Winstead approaches her character with an understated and off-kilter confidence that was hobbled by a lame script, which always seemed to veer into the predictable just when you thought the movie was about to show you something new. That’s a shame because I think with better material Winstead could have gone toe to toe with Sigourney Weaver. Instead, we are given only moments of brilliance.

Another fine performance is delivered by – yes, Mladen – Miku Patricia Martineau, who excels as snotty Ani, a girl for whom life is nothing more than a sad simulation of her online reality, given meaning only through selfies, drama and Kate’s Terminator-like determination to complete her mission of vengeance. Ani is only a small planet orbiting Kate’s star but she revels in the baking heat when Kate goes nova.

One more comment about the acting and I’ll move along. Woody Harrelson plays Kate’s mentor and overseer, a kind of Charlie to her Angel, and I can’t decide if I hated him or the role. Harrelson played it with a loopy fatigue you see from Bruce Willis these days, but the role itself seemed poorly defined and a little too muted for its eventual octane rating.

That can be our segue into Mladen’s other second issue – the movie itself.

Is it entertaining? Absolutely. Is it original. Absolutely not. In fact, it seemed Frankensteined from just about every other recent action movie. What you get is a gumbo of clichés and soupy dialogue.

Not only that but all the characters in this rogues gallery are unlikeable, including Kate herself, the loveable assassin with a conscience. It was like watching high-decibel anti-vaxxers die of COVID-19. There’s a karmic justice at work here, yes, but the human being in you cringes as you see that metaphysical balancing go about its ugly business.

And the movie is a non-stop bloodbath. Between Kate’s wrecking ball tour of Tokyo’s Yakuza underworld to the toll on her body taken by the polonium 204, you will either avert your eyes or stop the movie and excuse yourself to the restroom.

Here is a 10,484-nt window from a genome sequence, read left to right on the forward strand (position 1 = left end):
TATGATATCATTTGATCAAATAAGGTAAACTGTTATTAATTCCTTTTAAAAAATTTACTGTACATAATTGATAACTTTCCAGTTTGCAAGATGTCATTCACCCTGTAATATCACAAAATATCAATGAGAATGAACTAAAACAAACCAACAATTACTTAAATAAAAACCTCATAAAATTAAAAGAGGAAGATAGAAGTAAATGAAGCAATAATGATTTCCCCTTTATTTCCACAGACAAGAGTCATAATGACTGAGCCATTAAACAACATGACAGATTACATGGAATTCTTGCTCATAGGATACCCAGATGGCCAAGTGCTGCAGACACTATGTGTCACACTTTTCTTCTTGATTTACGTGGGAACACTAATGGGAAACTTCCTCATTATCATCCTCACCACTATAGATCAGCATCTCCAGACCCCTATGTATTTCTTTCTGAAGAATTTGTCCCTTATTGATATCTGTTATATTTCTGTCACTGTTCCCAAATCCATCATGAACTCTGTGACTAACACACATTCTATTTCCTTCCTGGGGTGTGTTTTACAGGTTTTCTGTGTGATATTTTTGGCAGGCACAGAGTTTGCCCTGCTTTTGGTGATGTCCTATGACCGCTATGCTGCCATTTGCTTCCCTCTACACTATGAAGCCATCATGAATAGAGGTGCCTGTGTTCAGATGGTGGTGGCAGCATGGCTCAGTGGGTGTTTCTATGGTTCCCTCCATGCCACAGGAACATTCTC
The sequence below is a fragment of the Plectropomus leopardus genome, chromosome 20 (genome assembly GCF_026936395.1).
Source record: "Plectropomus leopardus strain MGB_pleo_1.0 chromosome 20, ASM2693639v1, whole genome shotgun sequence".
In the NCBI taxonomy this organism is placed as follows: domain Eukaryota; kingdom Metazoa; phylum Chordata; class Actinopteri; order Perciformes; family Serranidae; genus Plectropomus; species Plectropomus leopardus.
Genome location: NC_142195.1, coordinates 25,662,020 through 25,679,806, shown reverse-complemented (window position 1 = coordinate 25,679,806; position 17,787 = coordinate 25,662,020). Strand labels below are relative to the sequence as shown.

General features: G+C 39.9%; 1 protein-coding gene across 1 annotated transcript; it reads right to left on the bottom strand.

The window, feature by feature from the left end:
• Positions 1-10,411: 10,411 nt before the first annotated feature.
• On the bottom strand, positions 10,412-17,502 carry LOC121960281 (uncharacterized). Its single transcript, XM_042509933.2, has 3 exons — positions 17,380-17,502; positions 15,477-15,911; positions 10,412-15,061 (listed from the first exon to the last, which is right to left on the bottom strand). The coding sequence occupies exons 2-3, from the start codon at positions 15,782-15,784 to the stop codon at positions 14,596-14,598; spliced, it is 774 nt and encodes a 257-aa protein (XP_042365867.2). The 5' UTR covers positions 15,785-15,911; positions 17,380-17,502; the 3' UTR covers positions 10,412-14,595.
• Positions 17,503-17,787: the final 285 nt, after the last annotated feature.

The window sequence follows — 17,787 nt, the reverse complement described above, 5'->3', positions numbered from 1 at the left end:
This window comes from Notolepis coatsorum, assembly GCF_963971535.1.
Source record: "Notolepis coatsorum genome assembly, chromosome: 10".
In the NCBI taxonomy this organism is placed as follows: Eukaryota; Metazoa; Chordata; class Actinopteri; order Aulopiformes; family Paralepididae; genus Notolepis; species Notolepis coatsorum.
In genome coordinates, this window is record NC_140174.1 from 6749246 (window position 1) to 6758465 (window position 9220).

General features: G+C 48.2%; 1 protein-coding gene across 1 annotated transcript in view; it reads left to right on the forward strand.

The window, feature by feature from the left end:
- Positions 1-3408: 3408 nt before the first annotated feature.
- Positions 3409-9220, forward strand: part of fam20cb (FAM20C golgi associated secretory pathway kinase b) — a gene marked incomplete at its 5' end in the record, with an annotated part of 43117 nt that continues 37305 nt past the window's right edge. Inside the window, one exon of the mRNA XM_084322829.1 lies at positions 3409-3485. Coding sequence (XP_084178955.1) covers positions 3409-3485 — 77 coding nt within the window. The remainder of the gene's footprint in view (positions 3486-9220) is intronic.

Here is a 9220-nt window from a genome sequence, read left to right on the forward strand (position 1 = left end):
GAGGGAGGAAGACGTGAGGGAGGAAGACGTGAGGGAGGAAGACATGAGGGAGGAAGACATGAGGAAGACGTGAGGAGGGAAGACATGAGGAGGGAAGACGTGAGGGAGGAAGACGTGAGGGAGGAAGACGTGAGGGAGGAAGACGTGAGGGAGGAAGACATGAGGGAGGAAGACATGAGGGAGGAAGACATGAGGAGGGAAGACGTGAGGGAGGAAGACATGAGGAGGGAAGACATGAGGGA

If you’re a fan of action movies and especially those that feature a female protagonist, you’ll love “Kate.” It’s a brawl all right, with lots of firepower, graphic violence and gore. Beware of the treadworn plot and thin broth of dialogue.

I grade it a low B.

Mladen Rudman is a former journalist and technical writer. Del Stone Jr. is a former journalist and author.

Image courtesy of STX Films.

“Peppermint” Starring Jennifer Garner, John Ortiz, John Gallagher Jr., and others. Directed by Pierre Morel. 101 minutes. Rated R. Netflix.

Mladen’s take

Badass beauty Charlize Theron, a.k.a. Aeon Flux, Imperator Furiosa, Lorraine Broughton, etc., has serious competition. Who? Badass Beauty Jennifer Garner as Riley North in the pretty good Netflix flick “Peppermint.”

“Peppermint” has its weaknesses. Among those are its cliché good-guy/gal-seeks-rightful-revenge plot, a bit of maudlin nostalgia, the not infrequent appearances of the apparition of a murdered daughter, woke commentary on poverty, and the origin of the movie’s title. I’m sure even curmudgeonly Del, who, paradoxically, wants humanity in his movies, will agree with me on that. However, none of the above comes close to diminishing Garner’s exquisite performance as a mother pursuing justice very, very violently and the neat double-cross about two-thirds into the exactly correct runtime for this film.

I urge patience when you start watching this movie. The first third or so of the movie is dedicated to establishing the bad guys, a corrupt justice system, and the power and allure of money. The really good stuff starts with North’s takedown of a drunkard father in a convenience store. Loved it and the moral. It’s here that we get our first glimpse of the glib, witty, and rage-infused North. Garner delivers her lines convincingly. She metes righteousness in correct proportions. The shitty daddy is merely threatened with a 9 mm pistol stuck in his mouth. The drug-dealing gangbangers get the opportunity to meet bullets and shotgun pellets up close and personal. In between, North manages to avenge the slight of coquettish rich lady. The insult was delivered when North’s husband and daughter were still alive. North has a good memory, along with a body and temperament to take and deliver punishment.

Yes, “Peppermint” has its doses of bodies absorbing stunning injuries and the obligatory self-repairs of deep lacerations or punctures. I understand and sympathize with the troupe. I don’t know. Maybe from here on I should just rationalize moviedom abuse of the body and moviedom’s interpretation of how much abuse a body can absorb as the consequence of surging adrenaline. If you’re running with a dozen bullet holes through you or fighting with your guts spilling onto the sidewalk, it’s simply a matter of fact that your body hasn’t yet recognized that it’s dying. Hell, I don’t know why people are making such a fuss about legalizing recreational use of marijuana or other drugs countrywide. Give me synthetic adrenaline, damn it.